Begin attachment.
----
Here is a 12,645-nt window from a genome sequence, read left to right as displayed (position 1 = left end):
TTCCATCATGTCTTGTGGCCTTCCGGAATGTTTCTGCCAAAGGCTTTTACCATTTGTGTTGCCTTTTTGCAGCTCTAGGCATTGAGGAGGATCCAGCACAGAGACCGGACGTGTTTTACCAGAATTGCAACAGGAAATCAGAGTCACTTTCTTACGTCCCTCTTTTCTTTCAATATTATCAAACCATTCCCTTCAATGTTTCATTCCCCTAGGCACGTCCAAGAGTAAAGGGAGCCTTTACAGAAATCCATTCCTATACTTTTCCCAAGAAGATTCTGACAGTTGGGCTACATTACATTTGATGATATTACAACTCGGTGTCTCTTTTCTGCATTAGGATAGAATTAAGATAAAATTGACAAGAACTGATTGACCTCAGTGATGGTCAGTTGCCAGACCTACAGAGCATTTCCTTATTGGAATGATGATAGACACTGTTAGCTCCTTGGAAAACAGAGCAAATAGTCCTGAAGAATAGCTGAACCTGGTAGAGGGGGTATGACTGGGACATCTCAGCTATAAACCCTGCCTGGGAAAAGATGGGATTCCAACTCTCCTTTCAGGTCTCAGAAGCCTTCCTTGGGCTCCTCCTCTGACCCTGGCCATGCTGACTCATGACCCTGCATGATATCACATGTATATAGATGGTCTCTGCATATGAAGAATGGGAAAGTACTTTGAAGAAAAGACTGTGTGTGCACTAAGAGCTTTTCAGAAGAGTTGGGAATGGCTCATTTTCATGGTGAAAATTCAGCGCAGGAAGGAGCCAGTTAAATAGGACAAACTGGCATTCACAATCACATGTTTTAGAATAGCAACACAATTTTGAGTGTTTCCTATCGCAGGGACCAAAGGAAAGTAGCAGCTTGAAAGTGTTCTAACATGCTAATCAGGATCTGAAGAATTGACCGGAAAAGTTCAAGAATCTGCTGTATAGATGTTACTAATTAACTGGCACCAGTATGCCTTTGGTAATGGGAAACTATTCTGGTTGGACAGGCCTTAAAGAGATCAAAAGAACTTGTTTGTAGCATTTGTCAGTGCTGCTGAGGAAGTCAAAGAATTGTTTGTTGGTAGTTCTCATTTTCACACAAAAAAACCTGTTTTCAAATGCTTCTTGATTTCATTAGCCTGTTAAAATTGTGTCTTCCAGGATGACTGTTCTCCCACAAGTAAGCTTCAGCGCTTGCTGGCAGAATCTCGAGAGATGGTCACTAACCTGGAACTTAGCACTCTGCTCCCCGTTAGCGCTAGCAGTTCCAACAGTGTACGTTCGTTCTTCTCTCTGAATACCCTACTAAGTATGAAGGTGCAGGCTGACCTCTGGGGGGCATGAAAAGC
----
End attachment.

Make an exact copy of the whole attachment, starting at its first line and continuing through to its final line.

Here is a 12,645-nt window from a genome sequence, read left to right as displayed (position 1 = left end):
TTCCATCATGTCTTGTGGCCTTCCGGAATGTTTCTGCCAAAGGCTTTTACCATTTGTGTTGCCTTTTTGCAGCTCTAGGCATTGAGGAGGATCCAGCACAGAGACCGGACGTGTTTTACCAGAATTGCAACAGGAAATCAGAGTCACTTTCTTACGTCCCTCTTTTCTTTCAATATTATCAAACCATTCCCTTCAATGTTTCATTCCCCTAGGCACGTCCAAGAGTAAAGGGAGCCTTTACAGAAATCCATTCCTATACTTTTCCCAAGAAGATTCTGACAGTTGGGCTACATTACATTTGATGATATTACAACTCGGTGTCTCTTTTCTGCATTAGGATAGAATTAAGATAAAATTGACAAGAACTGATTGACCTCAGTGATGGTCAGTTGCCAGACCTACAGAGCATTTCCTTATTGGAATGATGATAGACACTGTTAGCTCCTTGGAAAACAGAGCAAATAGTCCTGAAGAATAGCTGAACCTGGTAGAGGGGGTATGACTGGGACATCTCAGCTATAAACCCTGCCTGGGAAAAGATGGGATTCCAACTCTCCTTTCAGGTCTCAGAAGCCTTCCTTGGGCTCCTCCTCTGACCCTGGCCATGCTGACTCATGACCCTGCATGATATCACATGTATATAGATGGTCTCTGCATATGAAGAATGGGAAAGTACTTTGAAGAAAAGACTGTGTGTGCACTAAGAGCTTTTCAGAAGAGTTGGGAATGGCTCATTTTCATGGTGAAAATTCAGCGCAGGAAGGAGCCAGTTAAATAGGACAAACTGGCATTCACAATCACATGTTTTAGAATAGCAACACAATTTTGAGTGTTTCCTATCGCAGGGACCAAAGGAAAGTAGCAGCTTGAAAGTGTTCTAACATGCTAATCAGGATCTGAAGAATTGACCGGAAAAGTTCAAGAATCTGCTGTATAGATGTTACTAATTAACTGGCACCAGTATGCCTTTGGTAATGGGAAACTATTCTGGTTGGACAGGCCTTAAAGAGATCAAAAGAACTTGTTTGTAGCATTTGTCAGTGCTGCTGAGGAAGTCAAAGAATTGTTTGTTGGTAGTTCTCATTTTCACACAAAAAAACCTGTTTTCAAATGCTTCTTGATTTCATTAGCCTGTTAAAATTGTGTCTTCCAGGATGACTGTTCTCCCACAAGTAAGCTTCAGCGCTTGCTGGCAGAATCTCGAGAGATGGTCACTAACCTGGAACTTAGCACTCTGCTCCCCGTTAGCGCTAGCAGTTCCAACAGTGTACGTTCGTTCTTCTCTCTGAATACCCTACTAAGTATGAAGGTGCAGGCTGACCTCTGGGGGGCATGAAAAGC